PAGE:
Some high school and middle school students spoke. They indicated that students were not ready to accept transgender bathrooms at school. Two 8th grade girls had the shortest and most simple comment about transgender bathroom. It summed up what many parents said without a long explanations. The girls said, “I don’t want to go to the bathroom and see a boy there.”
Fannin County Attorney Lynn Doss spoke for the Board of Education. She first cleared up some rumors that have been going around. She said that Fannin County schools do not have unisex bathrooms and that the School Board is not voting on transgender bathrooms. Also, no one in the Fannin County school system has had their job threatened over this issue. About the $3.5 million the school system could lose if it provides transgender bathrooms, she said that Fannin County can do without the $3.5 million. The real money problem is that the school system could be fined $1,000 a day for not providing bathroom. The school system could not take that financial loss. Like Mr. Fletcher, she said that requiring transgender bathrooms in public schools is another example of government overreach.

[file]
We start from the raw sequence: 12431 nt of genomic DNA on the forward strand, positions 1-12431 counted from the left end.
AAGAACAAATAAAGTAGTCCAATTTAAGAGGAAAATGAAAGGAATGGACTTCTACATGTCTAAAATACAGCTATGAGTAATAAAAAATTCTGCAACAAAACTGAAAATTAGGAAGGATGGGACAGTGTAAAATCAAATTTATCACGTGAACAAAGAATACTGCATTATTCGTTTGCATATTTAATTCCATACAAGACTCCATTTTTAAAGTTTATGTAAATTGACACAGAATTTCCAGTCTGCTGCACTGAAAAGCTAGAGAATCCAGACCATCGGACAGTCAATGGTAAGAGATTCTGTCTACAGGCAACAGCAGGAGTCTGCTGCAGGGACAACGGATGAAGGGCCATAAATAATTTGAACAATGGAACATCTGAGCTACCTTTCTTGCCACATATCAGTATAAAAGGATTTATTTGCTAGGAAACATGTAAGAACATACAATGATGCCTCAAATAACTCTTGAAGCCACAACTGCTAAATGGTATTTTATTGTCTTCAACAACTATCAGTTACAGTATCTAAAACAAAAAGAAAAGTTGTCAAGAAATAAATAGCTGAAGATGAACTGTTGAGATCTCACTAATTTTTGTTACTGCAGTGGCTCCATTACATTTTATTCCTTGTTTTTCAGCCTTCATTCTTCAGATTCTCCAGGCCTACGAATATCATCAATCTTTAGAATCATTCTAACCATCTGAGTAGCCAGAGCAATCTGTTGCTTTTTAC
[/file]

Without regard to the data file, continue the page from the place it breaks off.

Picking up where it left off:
Ms. Doss went on to tell the audience that if they really don’t want transgender bathrooms in the schools, they should take their fight to people who have the possibility to change this rule. The Fannin County School System could refuse to provide transgender bathrooms, but the school system’s action has no power to change the law. Ms. Doss encouraged everyone to write Gov. Deal and their state and national Senators and Representatives. She thanked Georgia House Speaker David Ralston for taking a proactive stand for Fannin County.
Cobb County District Attorney Vic Reynolds addressed what he calls a heroin epidemic, according to the Marietta Daily Journal.
“Categorically, without any hesitation … we have a heroin epidemic in Cobb County,” said Cobb District Attorney Vic Reynolds.
In 2015 alone, there were 60 overdose deaths in Cobb, according to Reynolds.
Speaking at a recent meeting of the Marietta Area Council, Reynolds said from 1995 through 2014, about 3.5 pounds of heroin was confiscated by the undercover agents of the Marietta-Cobb-Smyrna Narcotics unit.
In 2015, more than 18 pounds of heroin was confiscated.
“Six times (the amount) in one year what we had in the last 20 years,” Reynolds said, adding that his office has a special unit prosecutes only major narcotics trafficking cases, the majority of which are heroin related. “Hopefully that gives you some idea of what we’re seeing.”